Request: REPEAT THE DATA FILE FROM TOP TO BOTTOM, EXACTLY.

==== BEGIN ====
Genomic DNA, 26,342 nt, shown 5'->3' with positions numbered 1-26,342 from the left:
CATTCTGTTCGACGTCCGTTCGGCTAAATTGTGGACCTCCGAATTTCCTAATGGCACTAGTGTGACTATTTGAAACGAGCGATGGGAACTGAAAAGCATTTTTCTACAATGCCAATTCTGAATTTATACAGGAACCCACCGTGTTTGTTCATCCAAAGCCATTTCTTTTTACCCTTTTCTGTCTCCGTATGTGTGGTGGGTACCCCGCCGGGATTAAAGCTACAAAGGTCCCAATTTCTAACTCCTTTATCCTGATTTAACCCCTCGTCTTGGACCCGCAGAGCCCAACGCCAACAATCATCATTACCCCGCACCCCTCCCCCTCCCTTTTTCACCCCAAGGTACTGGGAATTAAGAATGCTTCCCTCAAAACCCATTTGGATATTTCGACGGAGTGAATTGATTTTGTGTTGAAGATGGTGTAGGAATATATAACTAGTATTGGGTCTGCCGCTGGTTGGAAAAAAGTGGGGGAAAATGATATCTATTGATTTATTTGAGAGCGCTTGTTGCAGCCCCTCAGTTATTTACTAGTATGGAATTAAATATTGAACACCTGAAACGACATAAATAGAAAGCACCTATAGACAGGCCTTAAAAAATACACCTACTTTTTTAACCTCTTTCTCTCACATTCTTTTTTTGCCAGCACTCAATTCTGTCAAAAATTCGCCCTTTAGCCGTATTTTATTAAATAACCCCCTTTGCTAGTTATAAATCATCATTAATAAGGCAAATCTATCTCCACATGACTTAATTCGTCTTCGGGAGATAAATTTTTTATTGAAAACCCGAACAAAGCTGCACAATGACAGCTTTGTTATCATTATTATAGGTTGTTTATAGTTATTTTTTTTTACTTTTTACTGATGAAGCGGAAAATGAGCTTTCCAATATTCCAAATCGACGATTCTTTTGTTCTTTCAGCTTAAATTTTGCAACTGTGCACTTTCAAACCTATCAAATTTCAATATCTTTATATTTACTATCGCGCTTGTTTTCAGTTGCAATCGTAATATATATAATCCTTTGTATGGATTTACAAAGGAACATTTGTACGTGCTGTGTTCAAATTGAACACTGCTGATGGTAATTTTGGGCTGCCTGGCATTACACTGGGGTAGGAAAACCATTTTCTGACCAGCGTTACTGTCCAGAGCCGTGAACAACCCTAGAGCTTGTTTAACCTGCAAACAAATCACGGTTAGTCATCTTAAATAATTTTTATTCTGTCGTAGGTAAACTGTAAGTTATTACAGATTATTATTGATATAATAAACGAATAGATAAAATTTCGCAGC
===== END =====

Genomic DNA, 26,342 nt, shown 5'->3' with positions numbered 1-26,342 from the left:
CATTCTGTTCGACGTCCGTTCGGCTAAATTGTGGACCTCCGAATTTCCTAATGGCACTAGTGTGACTATTTGAAACGAGCGATGGGAACTGAAAAGCATTTTTCTACAATGCCAATTCTGAATTTATACAGGAACCCACCGTGTTTGTTCATCCAAAGCCATTTCTTTTTACCCTTTTCTGTCTCCGTATGTGTGGTGGGTACCCCGCCGGGATTAAAGCTACAAAGGTCCCAATTTCTAACTCCTTTATCCTGATTTAACCCCTCGTCTTGGACCCGCAGAGCCCAACGCCAACAATCATCATTACCCCGCACCCCTCCCCCTCCCTTTTTCACCCCAAGGTACTGGGAATTAAGAATGCTTCCCTCAAAACCCATTTGGATATTTCGACGGAGTGAATTGATTTTGTGTTGAAGATGGTGTAGGAATATATAACTAGTATTGGGTCTGCCGCTGGTTGGAAAAAAGTGGGGGAAAATGATATCTATTGATTTATTTGAGAGCGCTTGTTGCAGCCCCTCAGTTATTTACTAGTATGGAATTAAATATTGAACACCTGAAACGACATAAATAGAAAGCACCTATAGACAGGCCTTAAAAAATACACCTACTTTTTTAACCTCTTTCTCTCACATTCTTTTTTTGCCAGCACTCAATTCTGTCAAAAATTCGCCCTTTAGCCGTATTTTATTAAATAACCCCCTTTGCTAGTTATAAATCATCATTAATAAGGCAAATCTATCTCCACATGACTTAATTCGTCTTCGGGAGATAAATTTTTTATTGAAAACCCGAACAAAGCTGCACAATGACAGCTTTGTTATCATTATTATAGGTTGTTTATAGTTATTTTTTTTTACTTTTTACTGATGAAGCGGAAAATGAGCTTTCCAATATTCCAAATCGACGATTCTTTTGTTCTTTCAGCTTAAATTTTGCAACTGTGCACTTTCAAACCTATCAAATTTCAATATCTTTATATTTACTATCGCGCTTGTTTTCAGTTGCAATCGTAATATATATAATCCTTTGTATGGATTTACAAAGGAACATTTGTACGTGCTGTGTTCAAATTGAACACTGCTGATGGTAATTTTGGGCTGCCTGGCATTACACTGGGGTAGGAAAACCATTTTCTGACCAGCGTTACTGTCCAGAGCCGTGAACAACCCTAGAGCTTGTTTAACCTGCAAACAAATCACGGTTAGTCATCTTAAATAATTTTTATTCTGTCGTAGGTAAACTGTAAGTTATTACAGATTATTATTGATATAATAAACGAATAGATAAAATTTCGCAGC